Here are some meditation thoughts inspired by the Psalm, which begins: Lord, punish me no more in Your anger; in Your wrath do not chastise me.

Lord, a minister claims the suffering of our Elder Brother Ariel is Your punishment because he sought to bring peace to Israel and Palestine.

Please, do not punish us for such uncharitable and arrogant foolishness. We wish no part in such harshness towards our Brother or his suffering people.

In Your righteous wrath, against our intemperance, lack of charity, slaughter of the pre-born little ones, assaults on the family, -  You rightly challenge our claims in Canada and the United States to be Christian nations.

Far we have strayed from the Gospel and into the darkness of the culture of death.

Please do no chastise us but hear our plea for time to be converted.

Is it not understandable grieving families in West Virginia may feel as if arrows have pierced them through and through?

Perhaps even the weight of Your hand come down in anger is what others may feel as they bury their dead sons, husbands, brothers, sisters, wives, children amidst the grief which comes from duty protecting us at home and abroad, while families  in Bavaria or Kashmir grieve because it seems as if Your very creation, as with Katrina, rebels against Your children; the millions with AIDS in Africa, bird-flu in Asia, may feel they are experiencing Your anger in their very flesh; while where floods rage, fields and houses burn, wars are a constant, terrorism slaughters those going to Mosque or pilgrims to Mecca are crushed beneath the crumbling hostel,  surely many may feel as if iniquity  in this world has overwhelmed them.

The Psalmist cries out, in the first person, a plea which is both confession and yearning for mercy – yet in our day it is not politically correct, and scary for liberal Christians, a state of denial for pseudo theologians – to admit any connection between MY lack of holiness, MY sins, and any negative, wrathful, dare I say, punitive, action on Your part.

This is precisely because we, lacking both a clear understanding of what sin is and does; lack likewise a true appreciation of what Divine Mercy really is and does.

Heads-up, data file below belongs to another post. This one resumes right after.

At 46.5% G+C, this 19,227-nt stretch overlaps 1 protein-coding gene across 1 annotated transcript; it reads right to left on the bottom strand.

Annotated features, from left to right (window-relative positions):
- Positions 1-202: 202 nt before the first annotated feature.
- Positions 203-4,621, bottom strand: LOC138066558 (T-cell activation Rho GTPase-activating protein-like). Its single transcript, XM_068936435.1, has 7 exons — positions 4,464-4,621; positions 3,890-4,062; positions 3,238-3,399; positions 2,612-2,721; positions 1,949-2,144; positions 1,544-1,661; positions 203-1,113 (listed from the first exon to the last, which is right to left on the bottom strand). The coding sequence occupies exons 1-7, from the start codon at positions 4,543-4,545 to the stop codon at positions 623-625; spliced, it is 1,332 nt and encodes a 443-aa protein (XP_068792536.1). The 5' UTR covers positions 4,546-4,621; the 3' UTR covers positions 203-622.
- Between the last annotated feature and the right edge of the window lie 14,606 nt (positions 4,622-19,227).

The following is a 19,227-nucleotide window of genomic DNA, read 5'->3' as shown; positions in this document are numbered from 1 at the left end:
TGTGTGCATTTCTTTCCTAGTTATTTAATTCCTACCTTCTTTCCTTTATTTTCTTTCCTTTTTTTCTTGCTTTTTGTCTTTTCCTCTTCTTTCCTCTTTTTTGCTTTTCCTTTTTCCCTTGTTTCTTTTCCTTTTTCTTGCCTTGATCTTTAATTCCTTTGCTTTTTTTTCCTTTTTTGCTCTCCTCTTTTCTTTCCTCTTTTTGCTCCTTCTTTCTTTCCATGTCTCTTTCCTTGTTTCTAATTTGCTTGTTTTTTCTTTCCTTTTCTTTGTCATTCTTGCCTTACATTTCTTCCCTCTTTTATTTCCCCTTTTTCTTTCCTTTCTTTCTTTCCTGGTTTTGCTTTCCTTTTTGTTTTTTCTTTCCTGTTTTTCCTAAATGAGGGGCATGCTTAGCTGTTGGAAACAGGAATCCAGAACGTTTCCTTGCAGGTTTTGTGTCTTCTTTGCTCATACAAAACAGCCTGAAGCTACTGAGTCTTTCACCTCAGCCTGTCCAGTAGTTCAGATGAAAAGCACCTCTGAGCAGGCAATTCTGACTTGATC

What is offered as purification for conversion we arrogantly assume is punishment.

We read the signs of the times as: tragedies, accidents, natural disasters, acts of terror or disease, as if they were somehow disconnected from our very flesh, spirit, heart, soul.

It is the notion of things happening to someone else alone, or over there somewhere else, which enables our denial and calcifies our hearts.

We need the grace,  O Jesus, Splendour of the Father, Divine Mercy, to make the connection between our insatiable greed, this obsession we have with a global economic system in bondage to MORE which leaves all of us living less.

The frenetic energy demanded of workers and employers alike, if we be truth-speaking, leads to weakened levees and dangerous pits, and always, always, the socially vulnerable, be they above ground at home when the waters rage or below ground when the earth rages, always, always they are the ones who die.

Our great sin is our culture of greed and death, a consuming culture which devours the consumers.

It is a culture of death at every level: politics of convenience and sleaze; of non-morality under the guise of elasticity of rights and denial of responsibility; a news media driven by agenda and profit, rather than the simple, factual, sharing of information; religion increasingly among the fearful, frustrated, powerless-feeling, has become a bully pulpit in search of a mythological Old Testament notion of You Father, minus the Mercy of Jesus; a religious fanaticism which is as insatiable as that of the Islamists; both engaged in the ultimate blasphemy and idolatry of claiming vengeance in Your Name – yet You have asked none of them to act in Your Name other than, as Jesus tells us: Love one another as I have loved you.

I acknowledge my own responsibility: abortion: for in the first year of my priesthood I failed to passionately defend life, making only tepid homiletic remarks, never going to the rallies, and hardly spending any time with my face to the ground pleading for a stemming of the oceans of innocent blood; abuse by brother priests: while I never knew of any of the sexual kind which violated the innocent, I was aware of clerical arrogance, laziness, failure to preach the truth from the pulpit, and in my early days as a priests did nothing; anti-Semitism: the evil which dishonours and endangers our Elder Brothers and Sisters in faith, oh I often thought of seeking out the town’s Rabbi, the town’s Orthodox Arab priest, but I never did: so I acknowledge my guilt and do grieve over my sin, repent by speaking out, by being prayer, by loving and no longer fearing if I am liked, or not, for I am but a servant.

We need You Jesus more than ever, do not forsake us, come anew and be actively our salvation, teach us to love, to slow down, consume less, share more, become playful children with You O Holy Child in this garden the Father has given to all of us, irrespective of our condition in life right now, or what we believe, our colour or any of that stuff we cling too as identifiers of our uniqueness, when I fact they simple entrench difference – yes smash our defensive walls, shoot Your arrows into our pet balloon notions, but please, with Your hand, wipe away our tears and scatter the darkness.

Come quickly to help us, our Lord and our Salvation.